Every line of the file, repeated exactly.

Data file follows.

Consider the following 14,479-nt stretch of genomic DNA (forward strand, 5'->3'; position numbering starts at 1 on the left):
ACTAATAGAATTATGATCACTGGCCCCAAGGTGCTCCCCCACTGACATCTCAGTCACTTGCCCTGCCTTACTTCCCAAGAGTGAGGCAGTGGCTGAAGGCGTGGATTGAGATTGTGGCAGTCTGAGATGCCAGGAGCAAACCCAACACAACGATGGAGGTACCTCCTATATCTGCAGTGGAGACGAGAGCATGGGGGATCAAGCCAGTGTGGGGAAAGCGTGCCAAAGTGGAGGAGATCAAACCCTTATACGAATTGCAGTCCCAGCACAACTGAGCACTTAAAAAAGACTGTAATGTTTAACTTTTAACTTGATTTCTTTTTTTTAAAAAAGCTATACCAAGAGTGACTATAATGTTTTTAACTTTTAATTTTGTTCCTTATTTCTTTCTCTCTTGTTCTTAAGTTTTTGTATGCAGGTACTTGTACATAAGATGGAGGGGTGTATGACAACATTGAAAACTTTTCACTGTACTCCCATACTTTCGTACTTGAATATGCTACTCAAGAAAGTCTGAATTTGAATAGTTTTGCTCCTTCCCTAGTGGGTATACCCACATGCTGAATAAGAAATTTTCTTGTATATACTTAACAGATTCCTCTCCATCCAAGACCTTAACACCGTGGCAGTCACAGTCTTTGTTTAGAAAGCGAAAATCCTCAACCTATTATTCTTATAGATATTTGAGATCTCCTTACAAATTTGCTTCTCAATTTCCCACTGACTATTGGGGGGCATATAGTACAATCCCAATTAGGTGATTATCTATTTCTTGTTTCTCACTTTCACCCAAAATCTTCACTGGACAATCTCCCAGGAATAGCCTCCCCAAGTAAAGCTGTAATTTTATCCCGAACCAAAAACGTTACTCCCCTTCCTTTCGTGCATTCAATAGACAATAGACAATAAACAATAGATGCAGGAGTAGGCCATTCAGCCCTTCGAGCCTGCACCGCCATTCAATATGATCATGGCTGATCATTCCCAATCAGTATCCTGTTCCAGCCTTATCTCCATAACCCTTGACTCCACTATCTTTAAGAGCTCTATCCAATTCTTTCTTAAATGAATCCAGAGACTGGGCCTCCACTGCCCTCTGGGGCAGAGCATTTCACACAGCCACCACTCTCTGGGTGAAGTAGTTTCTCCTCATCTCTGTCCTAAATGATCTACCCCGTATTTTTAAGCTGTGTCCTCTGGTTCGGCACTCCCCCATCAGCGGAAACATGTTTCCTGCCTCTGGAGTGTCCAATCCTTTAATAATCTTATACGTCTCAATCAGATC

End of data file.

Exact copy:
Consider the following 14,479-nt stretch of genomic DNA (forward strand, 5'->3'; position numbering starts at 1 on the left):
ACTAATAGAATTATGATCACTGGCCCCAAGGTGCTCCCCCACTGACATCTCAGTCACTTGCCCTGCCTTACTTCCCAAGAGTGAGGCAGTGGCTGAAGGCGTGGATTGAGATTGTGGCAGTCTGAGATGCCAGGAGCAAACCCAACACAACGATGGAGGTACCTCCTATATCTGCAGTGGAGACGAGAGCATGGGGGATCAAGCCAGTGTGGGGAAAGCGTGCCAAAGTGGAGGAGATCAAACCCTTATACGAATTGCAGTCCCAGCACAACTGAGCACTTAAAAAAGACTGTAATGTTTAACTTTTAACTTGATTTCTTTTTTTTAAAAAAGCTATACCAAGAGTGACTATAATGTTTTTAACTTTTAATTTTGTTCCTTATTTCTTTCTCTCTTGTTCTTAAGTTTTTGTATGCAGGTACTTGTACATAAGATGGAGGGGTGTATGACAACATTGAAAACTTTTCACTGTACTCCCATACTTTCGTACTTGAATATGCTACTCAAGAAAGTCTGAATTTGAATAGTTTTGCTCCTTCCCTAGTGGGTATACCCACATGCTGAATAAGAAATTTTCTTGTATATACTTAACAGATTCCTCTCCATCCAAGACCTTAACACCGTGGCAGTCACAGTCTTTGTTTAGAAAGCGAAAATCCTCAACCTATTATTCTTATAGATATTTGAGATCTCCTTACAAATTTGCTTCTCAATTTCCCACTGACTATTGGGGGGCATATAGTACAATCCCAATTAGGTGATTATCTATTTCTTGTTTCTCACTTTCACCCAAAATCTTCACTGGACAATCTCCCAGGAATAGCCTCCCCAAGTAAAGCTGTAATTTTATCCCGAACCAAAAACGTTACTCCCCTTCCTTTCGTGCATTCAATAGACAATAGACAATAAACAATAGATGCAGGAGTAGGCCATTCAGCCCTTCGAGCCTGCACCGCCATTCAATATGATCATGGCTGATCATTCCCAATCAGTATCCTGTTCCAGCCTTATCTCCATAACCCTTGACTCCACTATCTTTAAGAGCTCTATCCAATTCTTTCTTAAATGAATCCAGAGACTGGGCCTCCACTGCCCTCTGGGGCAGAGCATTTCACACAGCCACCACTCTCTGGGTGAAGTAGTTTCTCCTCATCTCTGTCCTAAATGATCTACCCCGTATTTTTAAGCTGTGTCCTCTGGTTCGGCACTCCCCCATCAGCGGAAACATGTTTCCTGCCTCTGGAGTGTCCAATCCTTTAATAATCTTATACGTCTCAATCAGATC